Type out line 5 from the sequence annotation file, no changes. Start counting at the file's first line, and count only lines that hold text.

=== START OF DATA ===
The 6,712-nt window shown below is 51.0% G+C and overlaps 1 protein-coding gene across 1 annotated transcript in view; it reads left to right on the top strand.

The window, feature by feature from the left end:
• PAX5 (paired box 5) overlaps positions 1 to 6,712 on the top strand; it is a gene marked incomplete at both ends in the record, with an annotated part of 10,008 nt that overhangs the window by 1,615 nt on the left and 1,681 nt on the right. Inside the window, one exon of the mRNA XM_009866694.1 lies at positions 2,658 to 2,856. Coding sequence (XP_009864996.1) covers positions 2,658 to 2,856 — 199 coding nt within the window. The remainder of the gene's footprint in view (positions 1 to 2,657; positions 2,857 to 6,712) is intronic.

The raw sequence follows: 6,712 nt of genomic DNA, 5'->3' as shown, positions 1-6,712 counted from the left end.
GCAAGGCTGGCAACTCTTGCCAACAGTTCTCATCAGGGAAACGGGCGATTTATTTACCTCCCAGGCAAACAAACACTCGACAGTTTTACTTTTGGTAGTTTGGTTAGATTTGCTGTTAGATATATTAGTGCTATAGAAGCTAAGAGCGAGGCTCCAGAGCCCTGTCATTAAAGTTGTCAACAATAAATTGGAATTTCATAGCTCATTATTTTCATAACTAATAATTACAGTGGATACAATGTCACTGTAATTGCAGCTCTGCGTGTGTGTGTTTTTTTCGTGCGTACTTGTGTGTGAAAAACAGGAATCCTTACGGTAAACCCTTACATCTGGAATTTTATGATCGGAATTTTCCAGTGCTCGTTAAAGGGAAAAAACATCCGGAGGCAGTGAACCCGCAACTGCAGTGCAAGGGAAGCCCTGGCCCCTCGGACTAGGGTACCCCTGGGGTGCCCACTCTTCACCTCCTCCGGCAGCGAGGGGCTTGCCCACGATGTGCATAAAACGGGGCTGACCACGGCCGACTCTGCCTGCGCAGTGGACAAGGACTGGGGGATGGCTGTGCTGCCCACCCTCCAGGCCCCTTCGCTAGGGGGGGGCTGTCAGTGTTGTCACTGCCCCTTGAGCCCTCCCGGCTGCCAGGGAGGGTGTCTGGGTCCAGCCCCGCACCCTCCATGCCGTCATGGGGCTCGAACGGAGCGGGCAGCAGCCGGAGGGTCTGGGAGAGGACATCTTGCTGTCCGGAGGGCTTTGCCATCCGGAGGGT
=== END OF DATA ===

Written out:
GCAAGGCTGGCAACTCTTGCCAACAGTTCTCATCAGGGAAACGGGCGATTTATTTACCTCCCAGGCAAACAAACACTCGACAGTTTTACTTTTGGTAGTTTGGTTAGATTTGCTGTTAGATATATTAGTGCTATAGAAGCTAAGAGCGAGGCTCCAGAGCCCTGTCATTAAAGTTGTCAACAATAAATTGGAATTTCATAGCTCATTATTTTCATAACTAATAATTACAGTGGATACAATGTCACTGTAATTGCAGCTCTGCGTGTGTGTGTTTTTTTCGTGCGTACTTGTGTGTGAAAAACAGGAATCCTTACGGTAAACCCTTACATCTGGAATTTTATGATCGGAATTTTCCAGTGCTCGTTAAAGGGAAAAAACATCCGGAGGCAGTGAACCCGCAACTGCAGTGCAAGGGAAGCCCTGGCCCCTCGGACTAGGGTACCCCTGGGGTGCCCACTCTTCACCTCCTCCGGCAGCGAGGGGCTTGCCCACGATGTGCATAAAACGGGGCTGACCACGGCCGACTCTGCCTGCGCAGTGGACAAGGACTGGGGGATGGCTGTGCTGCCCACCCTCCAGGCCCCTTCGCTAGGGGGGGGCTGTCAGTGTTGTCACTGCCCCTTGAGCCCTCCCGGCTGCCAGGGAGGGTGTCTGGGTCCAGCCCCGCACCCTCCATGCCGTCATGGGGCTCGAACGGAGCGGGCAGCAGCCGGAGGGTCTGGGAGAGGACATCTTGCTGTCCGGAGGGCTTTGCCATCCGGAGGGT